First, your setup is definitely not best practice - the recommended setup is to run
certbot renew twice daily, since it will only renew if the certificate is within 30 days of expiration. This gives you a comfortable 60 attempts that would have to fail, whereas yours gives you one, maybe. Unless, of course, you set up with
--renew-by-default, which is also not recommended.
Second, I don’t think this is of big enough concern to Let’s Encrypt to invest the time and resources it would take to create. As long as enough people spread out their renewal timing, it won’t be too bad. Certbot randomizes this when it installs cron jobs anyway.
It might make more sense to compute the recommended cronjob installation based on the account key. This could then be a simple algorithm for clients to implement.
For example... hash the account key for even distribution (or is it a hash already? i forget) then map certain slices of the hash to hh:mm:ss
if multiple account keys are available, just use the first.
I don’t see any advantage to this over just selecting random times. It sounds like a little bit of overthinking the problem. =]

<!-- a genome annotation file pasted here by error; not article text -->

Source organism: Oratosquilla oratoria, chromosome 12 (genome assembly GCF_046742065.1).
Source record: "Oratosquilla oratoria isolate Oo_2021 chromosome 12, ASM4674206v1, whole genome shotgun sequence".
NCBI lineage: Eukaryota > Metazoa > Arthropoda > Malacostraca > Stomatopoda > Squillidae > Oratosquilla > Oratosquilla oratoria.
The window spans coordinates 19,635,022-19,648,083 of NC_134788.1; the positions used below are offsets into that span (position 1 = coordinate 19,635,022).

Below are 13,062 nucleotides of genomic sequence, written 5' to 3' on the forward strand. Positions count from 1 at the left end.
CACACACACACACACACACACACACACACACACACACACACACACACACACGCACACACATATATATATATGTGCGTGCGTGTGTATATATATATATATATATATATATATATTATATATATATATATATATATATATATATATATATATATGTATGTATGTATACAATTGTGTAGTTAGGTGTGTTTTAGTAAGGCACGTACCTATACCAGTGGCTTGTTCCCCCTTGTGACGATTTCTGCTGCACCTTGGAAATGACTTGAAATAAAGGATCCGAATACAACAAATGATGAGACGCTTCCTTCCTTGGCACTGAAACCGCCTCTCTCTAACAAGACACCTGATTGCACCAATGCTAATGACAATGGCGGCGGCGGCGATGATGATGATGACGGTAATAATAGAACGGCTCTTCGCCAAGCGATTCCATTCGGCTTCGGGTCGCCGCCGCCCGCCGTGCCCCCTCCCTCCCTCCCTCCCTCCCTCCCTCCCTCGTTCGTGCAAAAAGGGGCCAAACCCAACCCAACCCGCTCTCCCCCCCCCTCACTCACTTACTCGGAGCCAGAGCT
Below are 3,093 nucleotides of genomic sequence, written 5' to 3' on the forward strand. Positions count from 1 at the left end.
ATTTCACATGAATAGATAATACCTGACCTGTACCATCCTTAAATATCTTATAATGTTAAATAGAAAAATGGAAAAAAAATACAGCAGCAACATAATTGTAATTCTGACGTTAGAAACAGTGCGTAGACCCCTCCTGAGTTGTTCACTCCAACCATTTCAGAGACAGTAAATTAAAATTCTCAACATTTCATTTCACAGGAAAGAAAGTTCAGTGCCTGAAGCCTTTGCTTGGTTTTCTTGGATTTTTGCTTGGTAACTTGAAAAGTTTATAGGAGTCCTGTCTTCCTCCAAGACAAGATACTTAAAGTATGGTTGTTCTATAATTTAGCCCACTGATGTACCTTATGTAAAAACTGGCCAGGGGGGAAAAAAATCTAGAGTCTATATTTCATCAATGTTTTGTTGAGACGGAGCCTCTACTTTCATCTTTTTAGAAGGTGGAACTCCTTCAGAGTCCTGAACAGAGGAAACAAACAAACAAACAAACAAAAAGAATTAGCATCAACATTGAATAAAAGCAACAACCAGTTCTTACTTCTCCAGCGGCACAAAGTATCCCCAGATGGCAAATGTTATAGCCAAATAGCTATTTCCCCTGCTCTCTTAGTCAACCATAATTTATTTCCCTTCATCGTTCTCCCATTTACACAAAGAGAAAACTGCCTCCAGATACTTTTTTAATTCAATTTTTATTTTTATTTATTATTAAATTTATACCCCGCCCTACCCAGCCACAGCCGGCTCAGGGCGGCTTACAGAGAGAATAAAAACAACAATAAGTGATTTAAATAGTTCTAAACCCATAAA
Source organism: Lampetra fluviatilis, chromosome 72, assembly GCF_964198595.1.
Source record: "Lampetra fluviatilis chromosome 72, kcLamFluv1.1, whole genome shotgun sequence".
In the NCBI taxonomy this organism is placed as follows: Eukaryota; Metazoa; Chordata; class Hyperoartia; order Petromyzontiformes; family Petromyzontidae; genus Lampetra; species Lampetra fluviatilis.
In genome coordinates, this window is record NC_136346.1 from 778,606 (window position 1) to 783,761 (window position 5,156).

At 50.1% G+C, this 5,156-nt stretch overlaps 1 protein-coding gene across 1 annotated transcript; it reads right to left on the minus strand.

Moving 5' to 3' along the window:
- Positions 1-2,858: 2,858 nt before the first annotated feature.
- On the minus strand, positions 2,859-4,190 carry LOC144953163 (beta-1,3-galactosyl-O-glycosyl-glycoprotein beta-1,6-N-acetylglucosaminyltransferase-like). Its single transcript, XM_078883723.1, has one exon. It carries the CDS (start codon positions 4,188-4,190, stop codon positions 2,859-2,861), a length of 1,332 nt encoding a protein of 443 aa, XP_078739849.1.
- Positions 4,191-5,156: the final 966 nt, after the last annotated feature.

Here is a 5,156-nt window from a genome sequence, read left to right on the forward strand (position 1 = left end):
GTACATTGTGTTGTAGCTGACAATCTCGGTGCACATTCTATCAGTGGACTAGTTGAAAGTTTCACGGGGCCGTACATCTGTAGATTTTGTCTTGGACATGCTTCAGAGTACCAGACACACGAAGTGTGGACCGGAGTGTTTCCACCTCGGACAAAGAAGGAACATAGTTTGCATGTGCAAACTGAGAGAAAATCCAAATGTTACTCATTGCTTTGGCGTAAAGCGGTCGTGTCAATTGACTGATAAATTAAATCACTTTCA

If I'm not mistaken, as cron uses the local time, the hour may not be such a big problem as Let's Encrypt clients are distributed all over the world.
hashes tend to have a more random distribution than
random. More importantly, people often implement random incorrectly in scripting languages (not correctly seeded, etc) which leads to random not really being random.
While I agree with your observation and think this could be a valid way of choosing when to attempt renewals, the core goal on Let’s Encrypt’s part here is to avoid spikes that are caused by large numbers of users systematically choosing the exact same moment to renew. In this case poor or improperly seeded RNGs can’t be expected to contribute much to this problem, because it mainly exists due to people hardcoding policies “renew at midnight”. Any attempt to move away from the default or most common times would help alleviate pressure and spikes, even if the variation is chosen on a basis that isn’t strongly random and that exhibits a skew for some reason.
For example, even if people simply choose a renewal time off the top of their heads, that will help even though the resulting distribution will be biased and probably include a lot of times closer to the beginning of the hour, because it will still spread the overall distribution away from one or two single times. Similarly, even if a particular client on a particular OS always for some reason chose the same minute past the hour, it would be unfortunate, but it would already be far better than choosing the exact start of the hour.